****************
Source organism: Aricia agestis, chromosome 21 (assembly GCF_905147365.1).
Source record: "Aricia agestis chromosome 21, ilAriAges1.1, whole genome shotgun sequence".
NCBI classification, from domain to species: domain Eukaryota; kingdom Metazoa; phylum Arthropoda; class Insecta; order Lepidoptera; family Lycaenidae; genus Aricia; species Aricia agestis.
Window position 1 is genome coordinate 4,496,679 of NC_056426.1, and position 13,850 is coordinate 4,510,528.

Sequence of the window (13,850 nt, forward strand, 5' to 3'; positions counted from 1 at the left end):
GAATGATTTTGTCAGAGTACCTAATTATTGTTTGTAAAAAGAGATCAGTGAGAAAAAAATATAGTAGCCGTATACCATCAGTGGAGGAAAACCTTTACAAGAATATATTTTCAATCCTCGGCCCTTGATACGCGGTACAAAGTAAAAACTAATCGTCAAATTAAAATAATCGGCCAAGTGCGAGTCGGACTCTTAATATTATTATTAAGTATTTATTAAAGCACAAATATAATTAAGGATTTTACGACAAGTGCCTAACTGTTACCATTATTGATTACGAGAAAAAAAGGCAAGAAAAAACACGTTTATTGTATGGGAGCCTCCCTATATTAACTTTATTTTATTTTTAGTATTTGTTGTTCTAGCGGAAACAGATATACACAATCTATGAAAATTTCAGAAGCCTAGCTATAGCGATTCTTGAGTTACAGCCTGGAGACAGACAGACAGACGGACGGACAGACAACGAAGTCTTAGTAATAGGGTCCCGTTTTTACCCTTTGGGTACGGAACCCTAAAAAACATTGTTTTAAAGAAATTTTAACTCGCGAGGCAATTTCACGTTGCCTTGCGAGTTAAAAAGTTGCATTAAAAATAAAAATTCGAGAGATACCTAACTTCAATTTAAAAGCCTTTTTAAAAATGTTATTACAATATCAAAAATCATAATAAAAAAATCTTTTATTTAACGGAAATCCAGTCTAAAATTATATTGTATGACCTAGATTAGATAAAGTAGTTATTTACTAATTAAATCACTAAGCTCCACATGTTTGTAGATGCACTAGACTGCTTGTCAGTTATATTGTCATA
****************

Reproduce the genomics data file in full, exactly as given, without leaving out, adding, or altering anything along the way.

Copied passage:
Source organism: Aricia agestis, chromosome 21 (assembly GCF_905147365.1).
Source record: "Aricia agestis chromosome 21, ilAriAges1.1, whole genome shotgun sequence".
NCBI classification, from domain to species: domain Eukaryota; kingdom Metazoa; phylum Arthropoda; class Insecta; order Lepidoptera; family Lycaenidae; genus Aricia; species Aricia agestis.
Window position 1 is genome coordinate 4,496,679 of NC_056426.1, and position 13,850 is coordinate 4,510,528.

Sequence of the window (13,850 nt, forward strand, 5' to 3'; positions counted from 1 at the left end):
GAATGATTTTGTCAGAGTACCTAATTATTGTTTGTAAAAAGAGATCAGTGAGAAAAAAATATAGTAGCCGTATACCATCAGTGGAGGAAAACCTTTACAAGAATATATTTTCAATCCTCGGCCCTTGATACGCGGTACAAAGTAAAAACTAATCGTCAAATTAAAATAATCGGCCAAGTGCGAGTCGGACTCTTAATATTATTATTAAGTATTTATTAAAGCACAAATATAATTAAGGATTTTACGACAAGTGCCTAACTGTTACCATTATTGATTACGAGAAAAAAAGGCAAGAAAAAACACGTTTATTGTATGGGAGCCTCCCTATATTAACTTTATTTTATTTTTAGTATTTGTTGTTCTAGCGGAAACAGATATACACAATCTATGAAAATTTCAGAAGCCTAGCTATAGCGATTCTTGAGTTACAGCCTGGAGACAGACAGACAGACGGACGGACAGACAACGAAGTCTTAGTAATAGGGTCCCGTTTTTACCCTTTGGGTACGGAACCCTAAAAAACATTGTTTTAAAGAAATTTTAACTCGCGAGGCAATTTCACGTTGCCTTGCGAGTTAAAAAGTTGCATTAAAAATAAAAATTCGAGAGATACCTAACTTCAATTTAAAAGCCTTTTTAAAAATGTTATTACAATATCAAAAATCATAATAAAAAAATCTTTTATTTAACGGAAATCCAGTCTAAAATTATATTGTATGACCTAGATTAGATAAAGTAGTTATTTACTAATTAAATCACTAAGCTCCACATGTTTGTAGATGCACTAGACTGCTTGTCAGTTATATTGTCATA